So the region started the recovery in a deeper hole than the rest of the country, and even though it has regained jobs at a similar pace to the nation, it had farther to go to get back to where it was. A steep drop in government jobs locally also is a factor.

Still, Williams said workers remain in high demand, with ample job openings and employers struggling to fill open positions.

“Labor demand is still very strong. Unemployment is historically low for this area,” he said.

The Fed’s push to tame inflation by raising interest rates seems to be cooling the job market. Job openings across the country dropped by more than 1 million in August.

“We see the heat coming off the labor market in the sense of maybe less turnover, less job openings and getting more of a normal strong labor market, without seeing the kind of recession with a significant rise in unemployment,” he said.

The pandemic shut the border to much of the back-and-forth across the Canadian border. It has come back some as restrictions have eased, with the changes that took effect earlier this month eliminating many of the remaining limitations. But it’s still way down, with border crossings down 37% in August, compared with their pre-pandemic levels.

“The car tourism across the Canadian border is still nowhere near where it used to be,” Williams said. “It’s something that’s been missing from the local economy.”

The good news, Williams said, is that the elimination of the border restrictions should help restore some of those Canadian connections – from shoppers to tourists – that have been missing for the better part of 2½ years.

Workers are hard to find, and the Buffalo Niagara region has about 23,000 fewer workers than it did a decade ago. Older workers have retired, leaving shortages in skilled trades. Factory workers are in demand again, with employers scrambling to fill openings after decades where students were discouraged from looking for jobs in manufacturing, simply because they were vanishing at a disturbing pace. Manufacturing has stabilized in recent years, but the skills gap remain.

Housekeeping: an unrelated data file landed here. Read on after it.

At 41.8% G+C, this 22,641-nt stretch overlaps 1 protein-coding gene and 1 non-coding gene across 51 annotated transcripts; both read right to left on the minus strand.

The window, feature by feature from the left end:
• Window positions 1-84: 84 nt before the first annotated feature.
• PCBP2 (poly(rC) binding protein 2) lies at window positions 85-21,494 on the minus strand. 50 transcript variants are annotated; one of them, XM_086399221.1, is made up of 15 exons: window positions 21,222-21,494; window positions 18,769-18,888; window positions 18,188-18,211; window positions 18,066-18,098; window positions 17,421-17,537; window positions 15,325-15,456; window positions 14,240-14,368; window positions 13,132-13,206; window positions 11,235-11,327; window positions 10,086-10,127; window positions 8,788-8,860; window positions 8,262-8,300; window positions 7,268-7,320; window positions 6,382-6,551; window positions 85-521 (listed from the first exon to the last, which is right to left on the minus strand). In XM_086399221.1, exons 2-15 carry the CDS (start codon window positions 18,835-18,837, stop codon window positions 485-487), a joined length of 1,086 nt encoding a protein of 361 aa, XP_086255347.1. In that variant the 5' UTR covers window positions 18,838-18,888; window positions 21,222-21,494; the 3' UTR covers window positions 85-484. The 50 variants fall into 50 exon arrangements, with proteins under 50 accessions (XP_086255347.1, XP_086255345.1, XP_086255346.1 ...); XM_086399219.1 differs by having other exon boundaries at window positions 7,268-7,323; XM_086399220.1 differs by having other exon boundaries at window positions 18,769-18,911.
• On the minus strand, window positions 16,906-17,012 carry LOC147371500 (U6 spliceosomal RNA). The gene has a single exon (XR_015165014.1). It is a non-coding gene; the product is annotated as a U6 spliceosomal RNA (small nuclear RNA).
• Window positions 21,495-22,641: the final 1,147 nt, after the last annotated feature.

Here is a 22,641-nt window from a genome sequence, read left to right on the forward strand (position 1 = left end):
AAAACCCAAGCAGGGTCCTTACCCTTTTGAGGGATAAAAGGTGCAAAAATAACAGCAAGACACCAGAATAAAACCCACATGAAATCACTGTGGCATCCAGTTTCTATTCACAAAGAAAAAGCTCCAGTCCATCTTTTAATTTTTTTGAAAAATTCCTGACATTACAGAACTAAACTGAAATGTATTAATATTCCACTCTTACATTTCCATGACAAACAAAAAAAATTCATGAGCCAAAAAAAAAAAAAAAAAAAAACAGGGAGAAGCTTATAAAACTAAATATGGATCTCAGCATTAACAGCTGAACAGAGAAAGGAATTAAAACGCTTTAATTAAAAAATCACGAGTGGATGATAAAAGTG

That’s put a new focus on job training, and many of the region’s efforts have been targeted toward teaching workers the skills that will actually help them find jobs, rather than the broad-based workforce development programs of the past that often accomplished little.

“What I think is important – and we’re seeing here – is that the workforce development is tightly connected to what the employers in the region need,” he said. “Collaboration between businesses, community and education are really important to make sure that those investments are actually leading to people taking jobs, and better-paying jobs.”

Rising rates and the economy

Williams told an audience at SUNY Buffalo State that he thinks interest rates will need to rise to around 4.5% to bring inflation in check. That would mean an increase of about 1.4 percentage points for the Fed’s main interest rate, the federal funds rate, which now is around 3.1%.

“The timing of that and how high do we have to raise interest rates is going to depend on the data,” Williams said. “Right now the focus is getting inflation back down to 2% and doing that in a way that keeps the economy growing.”